Has Coronavirus Really Changed CO2 Emissions?

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Posted: May 15, 2020 10:24 AM
Has Coronavirus Really Changed CO2 Emissions?

Source: AP Photo/Lee Jin-man

In April 2020, the trailing twelve month average of the year-over-year change in the atmospheric concentration of carbon dioxide measured at the Mauna Loa Observatory ticked very slightly down from last month. The following chart shows the historical trend for this measurement from January 1960 through April 2020:

To see the chart, click here.

In looking at the data presented on this chart the colored vertical bands correspond with the major historical and economic events listed at the bottom of the chart. Compared to the previous version we last presented in March 2020, we've provided some additional annotations to provide some context for some of the more recent events that affected atmospheric carbon dioxide levels, including the 1997 and 2015 natural El Niño events that coincided with exceptionally large wildfires in Indonesia, which greatly increased the rate at which CO2 was injected into the Earth's air during these periods.

We've also highlighted 2019 for China's economic stimulus efforts, where China's political leaders accelerated the construction of coal-fired power plants within the country as they attempted to offset the negative economic impact of the U.S.-China trade war, with the effect of raising both the floor and the ceiling for human-generated carbon dioxide emissions. China is, by a very wide margin, the largest national contributor to global CO2 emissions, with an impact that extends beyond its borders if you factor in its funding and construction of coal-fired power plants in nations it has targeted through its "Belt and Road" trade initiative.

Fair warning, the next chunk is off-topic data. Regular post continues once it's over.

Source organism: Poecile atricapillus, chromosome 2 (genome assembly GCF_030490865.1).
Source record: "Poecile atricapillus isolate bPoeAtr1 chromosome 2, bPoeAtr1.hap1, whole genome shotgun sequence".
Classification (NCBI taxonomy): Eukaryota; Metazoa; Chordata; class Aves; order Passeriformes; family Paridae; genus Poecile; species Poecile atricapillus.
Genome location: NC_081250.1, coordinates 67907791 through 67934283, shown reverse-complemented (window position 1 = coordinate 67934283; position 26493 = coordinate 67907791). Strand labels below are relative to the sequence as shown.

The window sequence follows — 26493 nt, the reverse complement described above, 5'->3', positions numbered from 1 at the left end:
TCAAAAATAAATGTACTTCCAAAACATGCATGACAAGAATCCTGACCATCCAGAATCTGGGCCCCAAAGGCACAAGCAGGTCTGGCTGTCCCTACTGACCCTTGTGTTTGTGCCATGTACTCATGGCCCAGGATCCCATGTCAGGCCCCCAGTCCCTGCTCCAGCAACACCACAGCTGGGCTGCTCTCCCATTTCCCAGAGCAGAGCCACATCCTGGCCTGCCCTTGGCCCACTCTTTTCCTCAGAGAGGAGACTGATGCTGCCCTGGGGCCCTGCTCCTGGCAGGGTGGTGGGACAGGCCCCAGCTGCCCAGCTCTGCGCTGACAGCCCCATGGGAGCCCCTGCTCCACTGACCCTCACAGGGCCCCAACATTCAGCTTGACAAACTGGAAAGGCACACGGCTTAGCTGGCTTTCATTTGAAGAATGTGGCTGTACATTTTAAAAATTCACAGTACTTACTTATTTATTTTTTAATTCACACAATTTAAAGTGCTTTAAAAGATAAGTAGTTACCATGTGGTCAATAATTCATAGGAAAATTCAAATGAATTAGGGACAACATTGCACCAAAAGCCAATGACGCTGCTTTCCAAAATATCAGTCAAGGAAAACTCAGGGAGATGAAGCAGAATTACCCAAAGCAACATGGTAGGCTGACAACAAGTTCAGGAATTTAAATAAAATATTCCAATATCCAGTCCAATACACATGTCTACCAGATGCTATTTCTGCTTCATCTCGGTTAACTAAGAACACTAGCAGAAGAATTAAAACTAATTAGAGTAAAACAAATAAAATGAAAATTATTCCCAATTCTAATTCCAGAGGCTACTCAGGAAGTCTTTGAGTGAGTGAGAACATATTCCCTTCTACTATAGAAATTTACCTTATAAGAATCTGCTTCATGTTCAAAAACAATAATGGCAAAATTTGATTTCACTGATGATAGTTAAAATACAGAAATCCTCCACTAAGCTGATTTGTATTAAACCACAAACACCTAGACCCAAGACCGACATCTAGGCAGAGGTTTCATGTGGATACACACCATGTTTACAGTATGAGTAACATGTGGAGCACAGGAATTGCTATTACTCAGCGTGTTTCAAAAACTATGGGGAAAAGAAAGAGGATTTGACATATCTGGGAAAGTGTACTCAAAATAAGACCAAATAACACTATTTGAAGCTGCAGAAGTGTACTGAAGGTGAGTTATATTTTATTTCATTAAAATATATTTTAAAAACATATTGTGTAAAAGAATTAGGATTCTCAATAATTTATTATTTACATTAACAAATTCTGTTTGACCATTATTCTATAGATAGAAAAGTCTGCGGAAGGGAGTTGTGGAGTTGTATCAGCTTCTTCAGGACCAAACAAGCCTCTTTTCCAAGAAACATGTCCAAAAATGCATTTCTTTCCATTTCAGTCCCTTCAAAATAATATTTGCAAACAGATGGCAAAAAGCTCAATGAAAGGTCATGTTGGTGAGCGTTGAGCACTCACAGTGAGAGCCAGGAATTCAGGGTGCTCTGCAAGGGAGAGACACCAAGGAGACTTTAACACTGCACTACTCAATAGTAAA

We've also pointed to the period since December 2019 as the global coronavirus recession, although that event isn't the only contributor to the falling rate of growth of atmospheric CO2 during this time. The end of large wildfires in Australia would also have an impact by removing this source from adding to CO2 levels in the Earth's air, though scientists don't expect to start seeing that effect in the observations at Mauna Loa until the latter half of 2020.

This chart shows the year-over-year change in atmospheric carbon dioxide levels the trailing year average shown in the previous chart is based upon.

To see that chart, click here.

Since ending its own economic lockdown in February 2020, China's carbon dioxide emissions have been increasing, which will offset the reductions in CO2 emissions now occurring in North America and in Europe resulting from the economic lockdowns imposed by governments across much of these regions.

References

National Oceanographic and Atmospheric Administration. Earth System Research Laboratory. Mauna Loa Observatory CO2 Data. [File Transfer Protocol Text File]. Updated 5 May 2020. Accessed 6 May 2020.